Image caption Ken Stewart said the certification scheme to be mandatory

The Scottish government’s adviser on plastic surgery, Ken Stewart, said the regulation was not “robust”. He claimed responsibility for the certification scheme to be mandatory.

Mr Stewart said the current regulation gave “inappropriate things in inappropriate environments, with inappropriately trained staff”.

The Scottish government told the BBC it would take additional steps to protect patients – including meeting with UK administrators.

Public Health minister Joe Fitzpatrick said: “Some of this is devolved. Some is reserved. I’d certainly be up for having that conversation to make sure patients are as safe as possible.”

The UK government did not respond to allegations it had failed to stimulate certification obligatory. It said all doctors practising in the UK must be registered and have the right insurance.

‘I can’t bring myself to look in the mirror’

Image caption Kirsty Adam had to have extensive revision surgery after a breast augmentation

The BBC observed other women who had been treated by “fly in, fly out” surgeons whose occupation was substandard.

Kirsty Adam, from Motherwell in North Lanarkshire, developed necrosis after breast augmentation surgery in 2015. The surgery and precede infections did irreparable damage to her areolas, the pigmented field around the nipple, and missing constituents “mustve been” tattooed in to conceal the damage.

Transform hoofed the legislation and her expenses for extended change work.

Kirsty said: “My confidence in myself is away. It doesn’t matter how well you covered under, you still know in yourself the damage that’s underneath.

“If I go for a shower, I don’t look in the reflect or anything.”

Image copyright Rebecca MacPhail Image caption Tracey Foley was left with open wounds that took six months to heal

Another patient, Tracey Foley, from Clydebank, was left with open weaves for six months after a procedure four years earlier. One teat was so high-pitched and to the side that it was “near enough” under her armpit, she said.

Worse still were the open weaves, caused by her embeds being too big, and worsened by illness. Tracey said one hole was “deep” and “the size of a penny”.

Like Kirsty, her procedure was arranged through the Transform clinic in Glasgow and performed at King’s Park BMI hospital in Stirling by Romanian surgeon Dr Dana Vasilescu, who worked across the UK for the provider in 2015.

Transform used to rent operating facilities at the hospital, but has never been part of it and no longer has a relationship with BMI.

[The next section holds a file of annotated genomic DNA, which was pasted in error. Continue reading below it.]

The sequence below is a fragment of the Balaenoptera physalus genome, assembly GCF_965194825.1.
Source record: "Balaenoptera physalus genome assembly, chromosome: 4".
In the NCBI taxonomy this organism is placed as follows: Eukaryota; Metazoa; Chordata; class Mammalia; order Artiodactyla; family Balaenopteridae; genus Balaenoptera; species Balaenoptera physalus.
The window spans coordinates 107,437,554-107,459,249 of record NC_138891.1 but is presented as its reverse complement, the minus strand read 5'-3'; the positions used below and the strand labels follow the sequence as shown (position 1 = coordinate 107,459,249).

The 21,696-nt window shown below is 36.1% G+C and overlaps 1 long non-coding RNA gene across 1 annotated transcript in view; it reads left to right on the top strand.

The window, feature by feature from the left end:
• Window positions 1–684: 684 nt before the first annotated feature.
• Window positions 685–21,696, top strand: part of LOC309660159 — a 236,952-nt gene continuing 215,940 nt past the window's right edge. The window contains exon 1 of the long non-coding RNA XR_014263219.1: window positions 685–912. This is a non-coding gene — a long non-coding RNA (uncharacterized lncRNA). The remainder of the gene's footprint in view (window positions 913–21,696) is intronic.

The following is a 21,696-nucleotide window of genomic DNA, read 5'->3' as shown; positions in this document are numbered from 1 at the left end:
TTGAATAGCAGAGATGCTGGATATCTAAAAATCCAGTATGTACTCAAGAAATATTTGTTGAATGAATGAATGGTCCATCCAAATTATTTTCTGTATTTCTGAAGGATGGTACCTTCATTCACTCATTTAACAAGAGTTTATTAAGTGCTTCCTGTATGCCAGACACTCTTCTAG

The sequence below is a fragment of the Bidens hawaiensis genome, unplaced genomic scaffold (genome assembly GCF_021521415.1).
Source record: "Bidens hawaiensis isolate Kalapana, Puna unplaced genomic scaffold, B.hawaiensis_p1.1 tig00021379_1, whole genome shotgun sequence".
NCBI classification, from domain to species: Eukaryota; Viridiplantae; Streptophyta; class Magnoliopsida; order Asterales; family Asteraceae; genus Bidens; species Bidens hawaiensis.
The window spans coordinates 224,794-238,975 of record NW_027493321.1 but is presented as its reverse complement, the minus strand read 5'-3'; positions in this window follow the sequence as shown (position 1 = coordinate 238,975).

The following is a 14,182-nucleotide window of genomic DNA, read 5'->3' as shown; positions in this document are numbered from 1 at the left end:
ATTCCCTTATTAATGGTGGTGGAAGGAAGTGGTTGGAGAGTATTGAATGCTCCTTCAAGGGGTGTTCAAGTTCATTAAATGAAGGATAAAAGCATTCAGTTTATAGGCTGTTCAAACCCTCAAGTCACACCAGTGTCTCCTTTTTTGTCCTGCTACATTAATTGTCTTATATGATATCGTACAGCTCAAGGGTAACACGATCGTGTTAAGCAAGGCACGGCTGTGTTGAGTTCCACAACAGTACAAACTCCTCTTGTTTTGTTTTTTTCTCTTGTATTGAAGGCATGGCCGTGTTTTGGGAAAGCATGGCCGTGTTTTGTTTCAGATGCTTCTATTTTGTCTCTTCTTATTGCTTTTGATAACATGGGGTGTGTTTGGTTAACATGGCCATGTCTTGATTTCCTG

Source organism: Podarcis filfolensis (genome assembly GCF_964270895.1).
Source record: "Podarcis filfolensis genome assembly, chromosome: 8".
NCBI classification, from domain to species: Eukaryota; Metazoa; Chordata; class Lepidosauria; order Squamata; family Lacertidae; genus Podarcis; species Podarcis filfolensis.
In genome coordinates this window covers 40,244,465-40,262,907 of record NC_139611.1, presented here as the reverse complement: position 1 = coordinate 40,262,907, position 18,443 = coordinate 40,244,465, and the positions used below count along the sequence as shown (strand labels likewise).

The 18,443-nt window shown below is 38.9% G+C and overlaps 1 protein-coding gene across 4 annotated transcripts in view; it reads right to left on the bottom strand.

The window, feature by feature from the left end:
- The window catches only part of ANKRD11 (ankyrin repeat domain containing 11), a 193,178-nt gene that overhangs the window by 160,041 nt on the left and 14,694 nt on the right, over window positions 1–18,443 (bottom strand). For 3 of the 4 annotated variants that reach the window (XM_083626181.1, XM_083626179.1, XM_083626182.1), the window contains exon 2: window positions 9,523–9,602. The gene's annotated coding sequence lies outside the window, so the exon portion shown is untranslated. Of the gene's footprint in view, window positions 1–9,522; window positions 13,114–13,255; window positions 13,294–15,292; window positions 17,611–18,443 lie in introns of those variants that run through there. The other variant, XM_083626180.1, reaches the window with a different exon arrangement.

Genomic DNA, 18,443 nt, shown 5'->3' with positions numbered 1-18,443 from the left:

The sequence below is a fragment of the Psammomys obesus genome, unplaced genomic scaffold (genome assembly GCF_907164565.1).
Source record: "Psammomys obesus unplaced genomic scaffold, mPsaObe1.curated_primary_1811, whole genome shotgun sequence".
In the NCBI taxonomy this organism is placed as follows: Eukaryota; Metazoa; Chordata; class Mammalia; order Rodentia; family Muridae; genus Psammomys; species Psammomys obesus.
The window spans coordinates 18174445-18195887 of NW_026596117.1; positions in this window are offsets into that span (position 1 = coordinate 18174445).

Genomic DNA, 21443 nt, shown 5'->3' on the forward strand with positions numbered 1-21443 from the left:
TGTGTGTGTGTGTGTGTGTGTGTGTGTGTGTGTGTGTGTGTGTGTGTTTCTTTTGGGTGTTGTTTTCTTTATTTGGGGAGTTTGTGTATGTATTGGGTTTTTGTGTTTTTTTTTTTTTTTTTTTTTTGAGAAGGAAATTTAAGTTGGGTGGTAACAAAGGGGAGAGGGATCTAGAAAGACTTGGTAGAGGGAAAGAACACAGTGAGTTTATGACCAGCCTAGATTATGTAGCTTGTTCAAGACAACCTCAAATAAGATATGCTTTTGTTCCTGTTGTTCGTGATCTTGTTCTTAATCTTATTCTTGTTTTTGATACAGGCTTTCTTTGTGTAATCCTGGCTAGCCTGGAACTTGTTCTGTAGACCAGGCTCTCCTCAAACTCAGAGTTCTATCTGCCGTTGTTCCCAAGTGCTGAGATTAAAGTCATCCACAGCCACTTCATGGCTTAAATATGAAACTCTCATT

In Tracey’s case, Transform paid for revision surgery and expenditures for her to travel to England every week for months for treatment.

The surgeon who returned to Romania

Image copyright Observator Image caption Dr Dana Vasilescu acted across the UK for Transform in 2015

Kirsty complained to the GMC about her surgeon and it suspended Dr Vasilescu from performing while they probed. The surgeon returned to Romania permanently and came off the GMC register. That represent the occasion against her was dropped.

If such investigations concludes that Dr Vasilescu’s task was not up to standard, she could have had conditions imposed on her registration or even been affect off.

The BBC tracked down Dr Vasilescu to the Bucharest infirmary where she works but she refused to speak.

Both dames tried to get compensation. Transform contended indebtednes sit exclusively with surgeons.

Tracey and Kirsty’s advocates detected Transform’s surgeons were self-employed and the provider would not passed away contact details for Dr Vasilescu or her insurers.

‘World-class international surgical expertise’

Image caption Catherine Roan visited Transform’s Edinburgh clinic

A Transform spokeswoman recognise Tracey, Kirsty and Catherine’s suffers were “not consistent” with its 98% happiness charge, and “did not meet[ their] high standards”

These actions reflected “individual error on the part of two specific surgeons” who no longer work there, the spokesman said.

She said Transform’s use of “world-class international surgical expertise” was “commonplace” across healthcare providers.

The spokeswoman said the company took “absolute responsibility” for patients and the women had “received extended support including free of charge consultations and revision surgeries”.

She said Transform had “industry-leading aftercare packages which are insurance backed”.

All surgeons at Transform must be GMC-registered, the spokeswoman said, and have UK-based insurance.

She added that if a patient wants to take legal action it must be undertaken immediately with the surgeon and their insurers, “as this is where any potential liability sits”.

The spokeswoman said this applied to the “vast majority” of healthcare professionals in the UK independent sector.

Disclosure is on BBC 1 Scotland at 20:30 on Monday 28 October and on the iPlayer .

Previous Disclosure investigations include 😛 TAGEND The Lost Boys The Great Equal Pay Scandal The Seduction Game